"In Nature There Is Nothing Melancholy"

Context: In addition to the many poems by Wordsworth that appeared in Lyrical Ballads (1798), which marks the beginning of the English Romantic Movement, there were only two by his friend and collaborator, Coleridge: "The Ancient Mariner," and "The Nightingale," along with fragments of an unpublished drama Osorio. The revised edition of 1800 contained a preface by Wordsworth, stating the creed of the romanticists. Breaking with neoclassical theory, they stood for nature worship and–under the influence of Rousseau and Wordsworth's sojourn in France–democracy, and the common man with his simple, natural language. In "The Nightingale," Coleridge speaks to William Wordsworth and his sister Dorothy, and tells them about his infant son, whom he intends to make "Nature's playmate." The baby loves the nightingale's song and the evening star, and once the poet hushed him by taking him to the orchard where he could see the moon. For Lyrical Ballads, Wordsworth was supposed to supply nature poems, and Coleridge to deal with the supernatural and exotic, but in this poem, except for a reference to the mysterious ruins of a castle in an unkempt forest, Coleridge writes about nature. He begins with a description of evening and the sinking sun, and suggests that the hikers rest on an old mossy bridge, amid the stillness. The spring shower has ended, and the stars can be dimly seen. This is the hour to hear the song of the nightingale, which Milton called "most musical, most melancholy." Coleridge, however, protests that it is really a merry bird, hurrying to fill an April night with delicious notes, as if fearing that dawn would soon appear. Its reputation for melancholy came from some unhappy person who transferred his sorrows to the song of the nightingale; and poets, instead of enjoying the sunshine beside a brook, echoed this idea until everybody came to believe that nightingales were melancholy. There is nothing melancholy in nature unless man makes it so.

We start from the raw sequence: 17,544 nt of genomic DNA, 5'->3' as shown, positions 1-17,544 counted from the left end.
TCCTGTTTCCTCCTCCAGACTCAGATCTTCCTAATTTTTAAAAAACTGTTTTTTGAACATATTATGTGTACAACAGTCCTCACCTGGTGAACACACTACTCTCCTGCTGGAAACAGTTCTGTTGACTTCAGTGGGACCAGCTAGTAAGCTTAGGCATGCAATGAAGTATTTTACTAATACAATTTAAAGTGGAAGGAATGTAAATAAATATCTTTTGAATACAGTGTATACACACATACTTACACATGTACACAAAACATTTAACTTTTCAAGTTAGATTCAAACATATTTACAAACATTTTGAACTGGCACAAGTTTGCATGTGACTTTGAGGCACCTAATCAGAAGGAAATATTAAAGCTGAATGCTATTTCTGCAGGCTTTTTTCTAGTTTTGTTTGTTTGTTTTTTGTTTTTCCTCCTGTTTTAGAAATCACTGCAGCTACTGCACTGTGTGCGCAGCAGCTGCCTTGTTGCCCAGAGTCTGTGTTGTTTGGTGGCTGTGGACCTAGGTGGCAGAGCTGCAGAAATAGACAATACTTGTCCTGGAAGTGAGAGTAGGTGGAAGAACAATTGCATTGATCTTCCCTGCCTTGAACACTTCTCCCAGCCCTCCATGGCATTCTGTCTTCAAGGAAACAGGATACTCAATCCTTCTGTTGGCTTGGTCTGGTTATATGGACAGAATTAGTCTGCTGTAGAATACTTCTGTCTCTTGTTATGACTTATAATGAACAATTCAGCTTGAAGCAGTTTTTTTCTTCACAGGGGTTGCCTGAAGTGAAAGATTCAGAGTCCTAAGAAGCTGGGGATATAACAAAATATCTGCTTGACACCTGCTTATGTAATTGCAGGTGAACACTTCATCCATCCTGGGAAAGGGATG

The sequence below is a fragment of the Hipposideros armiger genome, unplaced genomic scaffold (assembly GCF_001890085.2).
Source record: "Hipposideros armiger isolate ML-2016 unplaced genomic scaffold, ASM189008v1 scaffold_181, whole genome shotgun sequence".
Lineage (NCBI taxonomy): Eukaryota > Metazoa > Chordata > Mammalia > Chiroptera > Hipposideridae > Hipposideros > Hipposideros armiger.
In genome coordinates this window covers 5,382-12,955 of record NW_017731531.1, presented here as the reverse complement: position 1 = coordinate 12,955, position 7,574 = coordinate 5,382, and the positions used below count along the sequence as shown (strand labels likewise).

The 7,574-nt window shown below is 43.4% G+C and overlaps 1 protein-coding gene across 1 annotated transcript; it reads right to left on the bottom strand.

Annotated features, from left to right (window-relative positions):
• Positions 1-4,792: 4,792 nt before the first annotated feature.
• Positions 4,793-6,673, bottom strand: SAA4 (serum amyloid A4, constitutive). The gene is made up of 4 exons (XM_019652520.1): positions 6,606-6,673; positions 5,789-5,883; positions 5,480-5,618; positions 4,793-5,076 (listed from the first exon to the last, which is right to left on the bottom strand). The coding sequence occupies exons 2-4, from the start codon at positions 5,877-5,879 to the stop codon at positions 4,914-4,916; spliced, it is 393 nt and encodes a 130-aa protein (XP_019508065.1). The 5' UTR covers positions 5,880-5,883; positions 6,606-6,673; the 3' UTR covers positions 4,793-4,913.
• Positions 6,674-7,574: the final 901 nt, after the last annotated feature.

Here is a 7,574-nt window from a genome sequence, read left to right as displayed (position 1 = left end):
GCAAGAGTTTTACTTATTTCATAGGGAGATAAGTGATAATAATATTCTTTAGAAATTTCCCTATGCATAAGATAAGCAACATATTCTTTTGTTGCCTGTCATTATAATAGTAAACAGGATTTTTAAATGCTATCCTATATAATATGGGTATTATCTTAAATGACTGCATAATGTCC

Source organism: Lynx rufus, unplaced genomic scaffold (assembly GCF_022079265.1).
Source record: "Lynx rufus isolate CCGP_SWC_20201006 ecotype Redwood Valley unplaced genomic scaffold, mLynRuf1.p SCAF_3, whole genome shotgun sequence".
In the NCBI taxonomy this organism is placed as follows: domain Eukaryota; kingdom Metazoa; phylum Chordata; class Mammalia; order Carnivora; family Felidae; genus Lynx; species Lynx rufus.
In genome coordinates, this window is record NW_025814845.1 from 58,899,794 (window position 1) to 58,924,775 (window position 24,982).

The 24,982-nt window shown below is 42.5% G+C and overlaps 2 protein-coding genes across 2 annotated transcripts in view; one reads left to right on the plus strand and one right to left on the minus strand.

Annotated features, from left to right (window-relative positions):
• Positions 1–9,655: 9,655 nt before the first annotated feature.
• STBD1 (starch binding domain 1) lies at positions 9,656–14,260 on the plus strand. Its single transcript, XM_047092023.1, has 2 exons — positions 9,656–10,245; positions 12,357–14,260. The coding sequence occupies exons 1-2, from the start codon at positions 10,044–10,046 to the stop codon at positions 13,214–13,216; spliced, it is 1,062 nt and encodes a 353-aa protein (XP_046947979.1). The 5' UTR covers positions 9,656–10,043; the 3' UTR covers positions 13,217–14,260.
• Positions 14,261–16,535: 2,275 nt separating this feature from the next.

And hark! the Nightingale begins its song,
"Most musical, most melancholy" bird!
A melancholy bird? Oh! idle thought!
In Nature there is nothing melancholy.
But some night-wandering man whose heart was pierced
With the remembrance of a grievous wrong,
Or slow distemper, or neglected love,
(And so, poor wretch! filled all things with himself,
And made all gentle sounds tell back the tale
Of his own sorrow) he, and such as he,
First named these notes a melancholy strain.
And many a poet echoes the conceit; . . .